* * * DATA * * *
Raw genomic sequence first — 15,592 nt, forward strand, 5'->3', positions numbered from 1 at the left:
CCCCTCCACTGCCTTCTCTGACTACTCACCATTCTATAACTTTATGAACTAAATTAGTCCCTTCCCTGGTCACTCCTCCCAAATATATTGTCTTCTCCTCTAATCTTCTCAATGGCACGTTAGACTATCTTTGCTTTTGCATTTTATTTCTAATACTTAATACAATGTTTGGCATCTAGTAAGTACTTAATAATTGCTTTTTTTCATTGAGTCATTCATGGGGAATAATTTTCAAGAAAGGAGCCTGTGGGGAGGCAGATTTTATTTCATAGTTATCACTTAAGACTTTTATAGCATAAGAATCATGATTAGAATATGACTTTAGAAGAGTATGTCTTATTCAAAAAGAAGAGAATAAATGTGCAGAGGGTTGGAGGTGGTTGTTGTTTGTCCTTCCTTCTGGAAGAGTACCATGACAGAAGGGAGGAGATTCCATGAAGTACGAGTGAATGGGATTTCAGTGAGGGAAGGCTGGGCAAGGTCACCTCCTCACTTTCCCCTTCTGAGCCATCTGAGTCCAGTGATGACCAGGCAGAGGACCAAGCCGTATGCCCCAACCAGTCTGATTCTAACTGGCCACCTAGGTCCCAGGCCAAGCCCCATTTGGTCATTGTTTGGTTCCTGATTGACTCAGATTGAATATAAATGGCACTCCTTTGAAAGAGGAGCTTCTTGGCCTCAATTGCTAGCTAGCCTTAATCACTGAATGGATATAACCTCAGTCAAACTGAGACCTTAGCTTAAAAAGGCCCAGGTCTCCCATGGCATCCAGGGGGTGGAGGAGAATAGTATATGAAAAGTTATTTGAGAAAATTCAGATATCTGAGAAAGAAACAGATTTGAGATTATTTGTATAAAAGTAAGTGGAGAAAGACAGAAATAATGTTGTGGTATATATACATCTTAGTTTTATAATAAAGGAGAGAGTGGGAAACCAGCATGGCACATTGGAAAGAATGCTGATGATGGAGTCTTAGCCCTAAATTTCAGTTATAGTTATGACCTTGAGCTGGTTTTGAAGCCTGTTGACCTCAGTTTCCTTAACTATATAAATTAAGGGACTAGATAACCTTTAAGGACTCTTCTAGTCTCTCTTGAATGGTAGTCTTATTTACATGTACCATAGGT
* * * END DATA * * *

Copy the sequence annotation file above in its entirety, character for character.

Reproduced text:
Raw genomic sequence first — 15,592 nt, forward strand, 5'->3', positions numbered from 1 at the left:
CCCCTCCACTGCCTTCTCTGACTACTCACCATTCTATAACTTTATGAACTAAATTAGTCCCTTCCCTGGTCACTCCTCCCAAATATATTGTCTTCTCCTCTAATCTTCTCAATGGCACGTTAGACTATCTTTGCTTTTGCATTTTATTTCTAATACTTAATACAATGTTTGGCATCTAGTAAGTACTTAATAATTGCTTTTTTTCATTGAGTCATTCATGGGGAATAATTTTCAAGAAAGGAGCCTGTGGGGAGGCAGATTTTATTTCATAGTTATCACTTAAGACTTTTATAGCATAAGAATCATGATTAGAATATGACTTTAGAAGAGTATGTCTTATTCAAAAAGAAGAGAATAAATGTGCAGAGGGTTGGAGGTGGTTGTTGTTTGTCCTTCCTTCTGGAAGAGTACCATGACAGAAGGGAGGAGATTCCATGAAGTACGAGTGAATGGGATTTCAGTGAGGGAAGGCTGGGCAAGGTCACCTCCTCACTTTCCCCTTCTGAGCCATCTGAGTCCAGTGATGACCAGGCAGAGGACCAAGCCGTATGCCCCAACCAGTCTGATTCTAACTGGCCACCTAGGTCCCAGGCCAAGCCCCATTTGGTCATTGTTTGGTTCCTGATTGACTCAGATTGAATATAAATGGCACTCCTTTGAAAGAGGAGCTTCTTGGCCTCAATTGCTAGCTAGCCTTAATCACTGAATGGATATAACCTCAGTCAAACTGAGACCTTAGCTTAAAAAGGCCCAGGTCTCCCATGGCATCCAGGGGGTGGAGGAGAATAGTATATGAAAAGTTATTTGAGAAAATTCAGATATCTGAGAAAGAAACAGATTTGAGATTATTTGTATAAAAGTAAGTGGAGAAAGACAGAAATAATGTTGTGGTATATATACATCTTAGTTTTATAATAAAGGAGAGAGTGGGAAACCAGCATGGCACATTGGAAAGAATGCTGATGATGGAGTCTTAGCCCTAAATTTCAGTTATAGTTATGACCTTGAGCTGGTTTTGAAGCCTGTTGACCTCAGTTTCCTTAACTATATAAATTAAGGGACTAGATAACCTTTAAGGACTCTTCTAGTCTCTCTTGAATGGTAGTCTTATTTACATGTACCATAGGT